Centre for Aboriginal Economic Policy Research Highlights

Centre for Aboriginal Economic Policy Research Highlights

The Centre for Aboriginal Economic Policy Research (CAEPR) is an internationally unique, high quality research environment with an outstanding research impact. The primary objective of CAEPR is to undertake research that will further the social and economic development and empowerment of Aboriginal and Torres Strait Islander people throughout Australia.

Events, Conferences and Exhibitions

  • An exhibition entitled “Open Cut” by Jacky Green, Therese Richie, and Sean Kerrins, ran from 5 August to 10 August 2017 at the Northern Centre for Contempoarary Art in Darwin, Northern Territory (NT). The exhbition was of significant impact to the community in the NT, as Jacky Green provided important teaching opportunities and cultural knowledge as part of a CAEPR co-badged undergraduate course with the Fenner School.
  • CAEPR paired with NSW Aboriginal Affairs to host a successful interstate forum entitled Australian Government and Aboriginal Nations: Creating a New Relationship. The forum ran in Sydney with seven different jurisdictions and a report was produced on the issues that were facing these jurisdictions in changing their relationships with Aboriginal and Torres Strait islander people.The report produced here was also used to contribute to two chapters of Transforming the relationship between Aboriginal peoples and the NSW Government: Aboriginal Affairs NSW research agenda 2018 - 2023.

Consultancies and Outreach

  • Dr Janet Hunt, Deputy Director of Aboriginal Economic Policy Research, gave evidence at the Senate Community Affairs Legislation Committee Inquiry into the Social Services Legislation Amendment (Cashless Debit Card) Bill 2017.
  • Nine Employees within the Department of Prime Minister and Cabinet successfully undertook the postgraduate course of “Australian Indigenous Policy” by CAEPR representatives. The course teaches students to analyse policy by exposing them to academic theories of policy and the diverse range of views involved in Indigenous affairs.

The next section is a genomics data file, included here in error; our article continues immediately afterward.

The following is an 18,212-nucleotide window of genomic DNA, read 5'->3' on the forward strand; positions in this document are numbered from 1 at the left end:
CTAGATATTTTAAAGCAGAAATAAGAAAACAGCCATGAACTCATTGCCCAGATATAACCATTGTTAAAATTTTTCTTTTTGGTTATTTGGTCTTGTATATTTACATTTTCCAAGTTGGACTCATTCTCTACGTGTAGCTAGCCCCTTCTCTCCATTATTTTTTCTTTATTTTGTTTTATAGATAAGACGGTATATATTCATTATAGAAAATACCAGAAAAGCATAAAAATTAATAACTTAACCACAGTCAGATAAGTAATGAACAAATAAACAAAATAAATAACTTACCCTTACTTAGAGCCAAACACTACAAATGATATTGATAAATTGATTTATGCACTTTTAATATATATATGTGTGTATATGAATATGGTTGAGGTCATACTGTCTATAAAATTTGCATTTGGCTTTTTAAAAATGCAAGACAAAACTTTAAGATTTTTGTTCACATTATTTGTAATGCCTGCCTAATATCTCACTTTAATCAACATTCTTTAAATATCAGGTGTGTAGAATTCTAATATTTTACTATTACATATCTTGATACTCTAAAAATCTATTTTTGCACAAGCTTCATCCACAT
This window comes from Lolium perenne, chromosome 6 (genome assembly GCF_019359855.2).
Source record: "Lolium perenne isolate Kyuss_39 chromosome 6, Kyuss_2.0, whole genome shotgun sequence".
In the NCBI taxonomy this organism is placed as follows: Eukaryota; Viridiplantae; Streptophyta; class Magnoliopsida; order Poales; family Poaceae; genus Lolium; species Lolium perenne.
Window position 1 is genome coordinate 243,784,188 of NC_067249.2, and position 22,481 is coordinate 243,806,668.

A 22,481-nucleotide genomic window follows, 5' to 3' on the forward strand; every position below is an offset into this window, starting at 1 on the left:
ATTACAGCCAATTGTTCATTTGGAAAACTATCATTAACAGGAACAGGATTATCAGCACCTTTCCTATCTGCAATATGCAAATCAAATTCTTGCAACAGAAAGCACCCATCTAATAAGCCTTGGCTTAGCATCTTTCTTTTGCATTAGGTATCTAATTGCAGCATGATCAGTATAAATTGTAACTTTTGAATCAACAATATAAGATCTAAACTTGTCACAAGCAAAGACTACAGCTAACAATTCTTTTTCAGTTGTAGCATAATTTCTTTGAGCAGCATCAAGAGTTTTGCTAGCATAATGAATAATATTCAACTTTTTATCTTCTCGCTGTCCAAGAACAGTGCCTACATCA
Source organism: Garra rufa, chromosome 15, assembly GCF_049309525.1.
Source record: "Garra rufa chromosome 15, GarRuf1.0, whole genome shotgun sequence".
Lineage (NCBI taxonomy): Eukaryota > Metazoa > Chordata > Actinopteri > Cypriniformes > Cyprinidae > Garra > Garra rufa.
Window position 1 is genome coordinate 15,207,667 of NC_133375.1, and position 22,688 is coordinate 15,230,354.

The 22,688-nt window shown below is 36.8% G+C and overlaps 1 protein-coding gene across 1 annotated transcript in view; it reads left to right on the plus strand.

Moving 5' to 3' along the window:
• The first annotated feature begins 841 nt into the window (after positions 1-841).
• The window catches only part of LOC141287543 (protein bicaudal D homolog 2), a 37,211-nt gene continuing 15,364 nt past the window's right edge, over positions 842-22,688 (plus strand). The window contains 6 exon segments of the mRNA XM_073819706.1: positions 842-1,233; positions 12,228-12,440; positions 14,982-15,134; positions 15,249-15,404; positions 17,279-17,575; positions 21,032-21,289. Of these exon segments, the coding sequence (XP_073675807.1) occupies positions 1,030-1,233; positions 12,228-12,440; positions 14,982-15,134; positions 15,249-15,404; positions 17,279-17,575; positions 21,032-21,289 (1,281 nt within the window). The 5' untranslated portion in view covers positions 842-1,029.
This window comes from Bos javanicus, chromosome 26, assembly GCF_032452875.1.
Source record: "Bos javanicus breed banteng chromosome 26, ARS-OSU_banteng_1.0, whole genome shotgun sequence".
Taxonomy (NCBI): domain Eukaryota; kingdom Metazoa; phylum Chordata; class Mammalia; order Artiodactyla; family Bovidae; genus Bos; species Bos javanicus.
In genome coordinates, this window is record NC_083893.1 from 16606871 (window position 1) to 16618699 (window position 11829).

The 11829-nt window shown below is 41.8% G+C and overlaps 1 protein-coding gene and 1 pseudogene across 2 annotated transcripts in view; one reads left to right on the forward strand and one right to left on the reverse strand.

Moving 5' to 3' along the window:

• Dr Janet Hunt presented a paper on Normalising Aboriginal housing in the Kimberley and the cultural challenges at the interface of new public management approaches. The paper was presented at the Critical Management Studies Conference in Liverpool, UK
  • Dr Katherine Curchin, an ARC Discovery Early Career Researcher at CAEPR, presented a paper entitled Exploring the Ethical Limits of Welfare Conditionality: The Case of Childhood Immunisation. The paper was presented at the Australian Social Policy Conference at the University of New South Wales (NSW) and then published in the Sydney Morning Herald.


  • Dr Janet Hunt and CAEPR’s Dr Deirdre Howard-Wagner were the 2017 recipients of the ARC Discovery award, reconfiguring new public management to recognise the distinctive role of Aboriginal organisations and rights of Indigenous peoples in social service delivery.
  • Dr Deirdre Howard-Wagner also was the recipient of the ANU Futures Scheme Award. The $450,000 award will be directed at establishing urban Indigenous development as a new sub-field of Indigenous development and governance research that is conductedd at CAEPR.
  • CAEPR Research Scholar Ms Stefanie Puszka was awarded the National Health and Medical Research Council (NHMRC) Postgraduate Scholarship for her PhD prroject on the political economy of dialysis for the Yolngu people. Her PhD project highlights the social and economic hardship of the Yolngu people who have end stage kidney disease and need to travel from remote areas to Darwin for treatment.

Updated:  28 September 2018/Responsible Officer:  Head of School/Page Contact:  CASS Marketing & Communications